The Workers Compensation policy shall be endorsed with a waiver of subrogation in favor of the City for all work performed by the Contractor, its employees, agents and subcontractors. Depending on the type of services being offered, organizations may also be required to provide proof of Errors and Omissions or Professional Liability insurance.
Insurance requirements can be waived; however, providers must request a waiver in writing by providing a legitimate justification that does not conflict with the scope of services. The city’s risk management office will then make a decision upon review. The waiver request letter should include the date, signature, and justification for the request. Please see the sample letter below for additional reference. For providers with multiple agreements, each agreement requires a new waiver request.
If I have subcontractors/subgrantees as part of my agreement, how quickly do I need to pay them for their services?
The grantee should pay the subcontractor on the payment schedule established in the subcontracting agreement and before the grantee receives the City reimbursement for the services delivered. It is expected that when a grantee makes agreements with subcontractors that they adhere to the same policies OEWD has established with the grantee. Because City grants are cost reimbursement agreements, it is also expected that payment has already been issued prior to the lead organization requesting reimbursement from OEWD. The received date will be recorded when all supporting documentation has been received with the invoice and payment will be issued by OEWD no later than 30 days after the received date.
Changes made to a current agreement which affect program scope, agreement terms, or budget require an amendment to the grant or contract.
The assigned program officer will negotiate the revised scope of work, goals, terms, and budget, as appropriate. The contracts team will generate the amendment for signature, notifying the grantee when funds have been encumbered and the grantee can begin invoicing.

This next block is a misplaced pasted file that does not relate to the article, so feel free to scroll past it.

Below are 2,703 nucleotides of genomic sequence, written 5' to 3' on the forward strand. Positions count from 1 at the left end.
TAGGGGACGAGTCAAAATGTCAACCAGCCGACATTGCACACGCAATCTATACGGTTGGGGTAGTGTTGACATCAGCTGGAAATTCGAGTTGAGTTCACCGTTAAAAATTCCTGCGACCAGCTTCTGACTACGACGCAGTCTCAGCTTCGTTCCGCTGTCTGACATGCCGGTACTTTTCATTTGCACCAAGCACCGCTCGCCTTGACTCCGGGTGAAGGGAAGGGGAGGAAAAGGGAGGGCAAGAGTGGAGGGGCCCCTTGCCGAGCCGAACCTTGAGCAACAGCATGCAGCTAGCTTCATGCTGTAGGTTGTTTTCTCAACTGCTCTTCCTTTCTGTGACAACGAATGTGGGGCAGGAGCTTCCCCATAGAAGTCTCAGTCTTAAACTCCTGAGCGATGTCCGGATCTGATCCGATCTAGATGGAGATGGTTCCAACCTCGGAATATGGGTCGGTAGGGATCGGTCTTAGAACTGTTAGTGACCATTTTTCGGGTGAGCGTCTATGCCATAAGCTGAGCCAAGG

Project Managers are the best people to contact with programmatic or reporting questions. Grant Managers focus on technical assistance and finance or invoice-related questions, supporting with topics such as:
- Invoicing -- confirming eligible and disallowable expenses, reviewing and approving invoices, and checking the status of invoice payments
- Budgeting -- answering questions related to initial budget development or modifications
- Equipment purchase pre-approvals
- Capacity building and training opportunities, including for your new staff
- General questions related to your agreements, fund sources, or OEWD policies and procedures
No. OEWD's budget and invoicing system reflects set descriptions for allowable line items. Grantees can contact their grant coordinator if they have questions about their budget and how to classify items not listed on the template.
No, this is not an allowable cost.
For projects in which the grantee named in the agreement is a fiscal agent administering a subcontract and not directly responsible for program delivery, a fiscal agent fee may be appropriate. These flat, agreed-upon rates are negotiated on a case by case basis with the program officer, and are only allowed with General Fund dollars. This is not an indirect cost rate.
Indirect costs are allowable, which are a percentage of direct costs negotiated in the budget, to cover organizational costs which are shared and unable to be directly allocated (e.g. general overhead). Indirect rates can only be calculated on direct cost reimbursement charges, and not deliverables. Agencies with an approved federal indirect rate calculation letter are eligible to exceed typical OEWD indirect rate caps.
Your original program budget is useful for tracking spending and remaining balances.
The TGS system is helpful in showing your original budget and remaining balances. Please refer to the Using Report Builder in TGS overview for more information on how to create reports and pull queries.
A budget modification is necessary when there are anticipated changes in budget spending or projections. A budget modification should be requested if there is a need to shift budgeted costs or if there is a shift of more than 10% between roll up items. Although you can shift 10% between major line items, you cannot shift between service categories (i.e. from Participants to Salaries).
In order to request a budget modification, CBOs must submit a revised budget template (using allowable budget line items) to the Grant Coordinator, including a reasonable justification for the modification being requested. Once it is reviewed, the grant coordinator will inform the CBO of the status. Once approved, the revised budget will be made available for billing against.